More on the Pharyngeal Voice

I thought I'd throw in a couple of historical connections regarding the pharyngeal voice. The first person to coin the actual word in print was Edgar Herbert-Caesari, but he also acknowledged in May 1950 in the Musical Times that there was no such thing as a pharyngeal voice. (Semantics, semantics!) Herbert-Caesari asserted the idea came from the Italian [...]

The Interrelationship of Function Through Registration

If you are in, say, the lower register and push the voice up in pitch, at a certain point you will not be able to go any further in chest voice but must all of a sudden shift, not only to a different vocal cord thickness but, in keeping with what we've said, to a [...]

Quote of the Day

The old adage that a house without a good foundation must fall to the ground, is not inapplicable to the formation or building of the voice; for, if the more substantial sounds (the lower tones) are not carefully cultivated, there can be no dependence on the upper tones; they will be uncertain both in strength [...]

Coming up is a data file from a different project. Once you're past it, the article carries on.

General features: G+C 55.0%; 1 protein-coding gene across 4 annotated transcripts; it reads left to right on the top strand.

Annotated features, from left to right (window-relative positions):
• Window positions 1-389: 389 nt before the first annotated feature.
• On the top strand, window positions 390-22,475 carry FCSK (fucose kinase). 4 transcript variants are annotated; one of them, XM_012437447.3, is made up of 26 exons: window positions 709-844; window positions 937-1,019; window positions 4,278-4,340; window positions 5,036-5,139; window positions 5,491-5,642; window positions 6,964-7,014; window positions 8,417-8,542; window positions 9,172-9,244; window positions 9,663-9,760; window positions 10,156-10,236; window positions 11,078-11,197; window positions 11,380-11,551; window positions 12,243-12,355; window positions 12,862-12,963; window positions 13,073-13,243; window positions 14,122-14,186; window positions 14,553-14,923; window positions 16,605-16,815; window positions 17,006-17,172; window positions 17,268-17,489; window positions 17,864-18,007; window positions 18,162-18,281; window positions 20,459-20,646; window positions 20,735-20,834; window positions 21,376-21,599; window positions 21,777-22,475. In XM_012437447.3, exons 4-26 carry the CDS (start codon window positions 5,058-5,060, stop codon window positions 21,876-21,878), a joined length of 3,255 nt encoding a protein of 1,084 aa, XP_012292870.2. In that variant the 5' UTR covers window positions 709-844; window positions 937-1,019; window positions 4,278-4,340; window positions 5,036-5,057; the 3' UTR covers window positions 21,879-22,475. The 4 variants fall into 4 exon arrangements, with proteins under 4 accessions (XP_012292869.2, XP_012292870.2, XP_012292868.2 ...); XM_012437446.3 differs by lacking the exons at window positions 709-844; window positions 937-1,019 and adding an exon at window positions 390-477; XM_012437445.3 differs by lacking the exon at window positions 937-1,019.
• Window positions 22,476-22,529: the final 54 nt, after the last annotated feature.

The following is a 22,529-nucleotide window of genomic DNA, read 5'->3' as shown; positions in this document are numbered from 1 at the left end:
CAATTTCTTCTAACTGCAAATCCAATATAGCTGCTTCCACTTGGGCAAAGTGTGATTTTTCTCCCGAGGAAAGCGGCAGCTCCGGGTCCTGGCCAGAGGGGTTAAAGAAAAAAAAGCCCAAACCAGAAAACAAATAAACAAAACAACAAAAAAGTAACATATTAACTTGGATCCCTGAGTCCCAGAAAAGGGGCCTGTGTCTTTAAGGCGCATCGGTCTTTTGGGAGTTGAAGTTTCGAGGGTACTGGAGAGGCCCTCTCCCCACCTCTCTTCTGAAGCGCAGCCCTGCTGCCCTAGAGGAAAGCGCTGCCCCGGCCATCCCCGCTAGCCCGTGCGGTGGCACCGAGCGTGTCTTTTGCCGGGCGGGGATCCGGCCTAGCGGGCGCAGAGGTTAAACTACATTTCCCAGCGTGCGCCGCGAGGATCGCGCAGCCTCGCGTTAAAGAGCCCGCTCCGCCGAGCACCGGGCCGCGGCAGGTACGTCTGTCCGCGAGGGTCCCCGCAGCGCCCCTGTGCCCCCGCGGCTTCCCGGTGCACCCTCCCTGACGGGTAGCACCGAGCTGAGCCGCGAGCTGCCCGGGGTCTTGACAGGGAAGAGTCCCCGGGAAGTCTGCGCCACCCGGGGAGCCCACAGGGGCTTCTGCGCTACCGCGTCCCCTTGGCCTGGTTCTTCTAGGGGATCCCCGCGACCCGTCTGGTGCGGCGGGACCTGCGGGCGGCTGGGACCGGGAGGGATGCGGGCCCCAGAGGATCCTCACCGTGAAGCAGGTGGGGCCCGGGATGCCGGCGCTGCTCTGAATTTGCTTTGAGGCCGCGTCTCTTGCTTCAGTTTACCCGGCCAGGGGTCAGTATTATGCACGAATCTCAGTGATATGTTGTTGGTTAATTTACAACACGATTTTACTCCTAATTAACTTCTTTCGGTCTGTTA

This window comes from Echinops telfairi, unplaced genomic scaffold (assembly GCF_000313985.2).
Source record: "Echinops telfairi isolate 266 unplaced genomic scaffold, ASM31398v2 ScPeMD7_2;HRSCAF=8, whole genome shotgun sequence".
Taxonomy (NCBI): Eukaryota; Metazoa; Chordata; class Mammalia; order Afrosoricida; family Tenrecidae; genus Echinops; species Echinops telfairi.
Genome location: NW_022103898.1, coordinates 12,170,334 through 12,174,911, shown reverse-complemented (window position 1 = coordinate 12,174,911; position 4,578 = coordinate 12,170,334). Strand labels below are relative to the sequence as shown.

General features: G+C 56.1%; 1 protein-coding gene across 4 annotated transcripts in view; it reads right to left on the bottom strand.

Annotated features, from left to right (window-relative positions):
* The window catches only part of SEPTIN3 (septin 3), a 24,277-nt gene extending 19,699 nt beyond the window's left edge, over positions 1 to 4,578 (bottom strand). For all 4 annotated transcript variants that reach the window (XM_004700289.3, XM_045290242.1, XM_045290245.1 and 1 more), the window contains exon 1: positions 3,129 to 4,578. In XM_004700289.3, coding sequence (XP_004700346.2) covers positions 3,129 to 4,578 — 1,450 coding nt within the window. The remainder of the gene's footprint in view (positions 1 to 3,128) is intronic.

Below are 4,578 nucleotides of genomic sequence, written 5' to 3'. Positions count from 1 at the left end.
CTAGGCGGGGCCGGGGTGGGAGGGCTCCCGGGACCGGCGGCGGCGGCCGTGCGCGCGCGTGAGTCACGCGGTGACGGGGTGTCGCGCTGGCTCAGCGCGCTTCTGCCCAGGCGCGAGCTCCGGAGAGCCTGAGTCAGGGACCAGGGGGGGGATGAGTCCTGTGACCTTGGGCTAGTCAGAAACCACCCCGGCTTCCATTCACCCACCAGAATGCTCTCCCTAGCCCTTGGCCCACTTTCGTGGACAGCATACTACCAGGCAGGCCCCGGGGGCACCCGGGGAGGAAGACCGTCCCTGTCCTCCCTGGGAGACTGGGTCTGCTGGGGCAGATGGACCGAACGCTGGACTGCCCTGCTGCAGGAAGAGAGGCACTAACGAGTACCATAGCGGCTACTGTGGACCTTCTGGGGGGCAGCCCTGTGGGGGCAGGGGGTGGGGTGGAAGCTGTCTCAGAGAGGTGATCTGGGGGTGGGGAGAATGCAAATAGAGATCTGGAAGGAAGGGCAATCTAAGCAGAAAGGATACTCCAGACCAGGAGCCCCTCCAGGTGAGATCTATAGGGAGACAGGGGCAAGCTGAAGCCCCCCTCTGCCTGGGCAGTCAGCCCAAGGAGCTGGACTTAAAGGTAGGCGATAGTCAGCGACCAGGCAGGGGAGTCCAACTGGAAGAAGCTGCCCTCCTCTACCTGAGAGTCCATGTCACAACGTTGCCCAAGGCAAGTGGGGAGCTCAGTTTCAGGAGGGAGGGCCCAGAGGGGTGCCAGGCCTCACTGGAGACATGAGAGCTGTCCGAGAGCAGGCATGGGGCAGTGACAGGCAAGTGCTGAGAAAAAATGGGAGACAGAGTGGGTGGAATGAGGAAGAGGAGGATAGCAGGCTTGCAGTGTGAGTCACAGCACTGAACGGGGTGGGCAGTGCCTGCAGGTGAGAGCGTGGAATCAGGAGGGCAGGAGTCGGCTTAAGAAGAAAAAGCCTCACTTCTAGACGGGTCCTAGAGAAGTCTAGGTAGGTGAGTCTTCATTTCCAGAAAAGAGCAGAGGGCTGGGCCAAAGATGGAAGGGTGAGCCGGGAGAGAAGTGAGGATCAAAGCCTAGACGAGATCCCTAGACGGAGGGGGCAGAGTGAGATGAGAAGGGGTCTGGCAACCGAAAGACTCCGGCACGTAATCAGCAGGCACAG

Herbert-Caesari on Chest Voice

But first, an aural example:   The "rumble" in the region immediately below the larynx detected in every voice by the investigators [the Old Masters], and of course in their own voices too, they promptly called voce di petto, chest voice. (This is readily noticed when holding a low note, produced naturally without overloading, and lightly [...]

Put the parts where they belong

There's been a lot of recent talk about musical style and chest voice and head voice as they relate to CCM (Contemporary Commercial Music). It's an interesting discussion, and I wanted to throw some video clips onto the fire. For some classical teachers and singers, just singing the song in your classical voice is fine as [...]